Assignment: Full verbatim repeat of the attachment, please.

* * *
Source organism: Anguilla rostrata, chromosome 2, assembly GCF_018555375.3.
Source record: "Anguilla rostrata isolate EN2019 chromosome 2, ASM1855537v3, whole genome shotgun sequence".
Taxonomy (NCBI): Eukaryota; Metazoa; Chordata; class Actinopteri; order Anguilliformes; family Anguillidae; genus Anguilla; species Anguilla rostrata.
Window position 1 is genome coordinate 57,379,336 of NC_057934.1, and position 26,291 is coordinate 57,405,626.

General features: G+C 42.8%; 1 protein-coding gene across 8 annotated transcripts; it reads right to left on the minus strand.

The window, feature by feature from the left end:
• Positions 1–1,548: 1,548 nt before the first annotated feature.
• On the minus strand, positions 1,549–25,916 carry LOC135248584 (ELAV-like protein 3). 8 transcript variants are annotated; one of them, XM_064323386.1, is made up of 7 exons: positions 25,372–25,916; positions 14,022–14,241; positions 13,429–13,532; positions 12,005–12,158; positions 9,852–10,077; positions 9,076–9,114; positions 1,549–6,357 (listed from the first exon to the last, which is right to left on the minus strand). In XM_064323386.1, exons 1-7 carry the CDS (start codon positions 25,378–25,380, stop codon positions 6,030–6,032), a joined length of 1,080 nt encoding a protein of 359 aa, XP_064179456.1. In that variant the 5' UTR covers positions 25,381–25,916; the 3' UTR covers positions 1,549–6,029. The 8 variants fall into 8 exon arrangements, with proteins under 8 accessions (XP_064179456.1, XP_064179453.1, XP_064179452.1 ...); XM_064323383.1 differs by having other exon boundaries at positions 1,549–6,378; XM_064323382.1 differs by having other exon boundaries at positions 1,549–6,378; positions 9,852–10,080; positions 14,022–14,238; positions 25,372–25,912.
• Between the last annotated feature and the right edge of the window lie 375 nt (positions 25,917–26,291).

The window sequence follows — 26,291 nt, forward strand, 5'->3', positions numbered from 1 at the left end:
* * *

Source organism: Anguilla rostrata, chromosome 2, assembly GCF_018555375.3.
Source record: "Anguilla rostrata isolate EN2019 chromosome 2, ASM1855537v3, whole genome shotgun sequence".
Taxonomy (NCBI): Eukaryota; Metazoa; Chordata; class Actinopteri; order Anguilliformes; family Anguillidae; genus Anguilla; species Anguilla rostrata.
Window position 1 is genome coordinate 57,379,336 of NC_057934.1, and position 26,291 is coordinate 57,405,626.

General features: G+C 42.8%; 1 protein-coding gene across 8 annotated transcripts; it reads right to left on the minus strand.

The window, feature by feature from the left end:
• Positions 1–1,548: 1,548 nt before the first annotated feature.
• On the minus strand, positions 1,549–25,916 carry LOC135248584 (ELAV-like protein 3). 8 transcript variants are annotated; one of them, XM_064323386.1, is made up of 7 exons: positions 25,372–25,916; positions 14,022–14,241; positions 13,429–13,532; positions 12,005–12,158; positions 9,852–10,077; positions 9,076–9,114; positions 1,549–6,357 (listed from the first exon to the last, which is right to left on the minus strand). In XM_064323386.1, exons 1-7 carry the CDS (start codon positions 25,378–25,380, stop codon positions 6,030–6,032), a joined length of 1,080 nt encoding a protein of 359 aa, XP_064179456.1. In that variant the 5' UTR covers positions 25,381–25,916; the 3' UTR covers positions 1,549–6,029. The 8 variants fall into 8 exon arrangements, with proteins under 8 accessions (XP_064179456.1, XP_064179453.1, XP_064179452.1 ...); XM_064323383.1 differs by having other exon boundaries at positions 1,549–6,378; XM_064323382.1 differs by having other exon boundaries at positions 1,549–6,378; positions 9,852–10,080; positions 14,022–14,238; positions 25,372–25,912.
• Between the last annotated feature and the right edge of the window lie 375 nt (positions 25,917–26,291).

The window sequence follows — 26,291 nt, forward strand, 5'->3', positions numbered from 1 at the left end: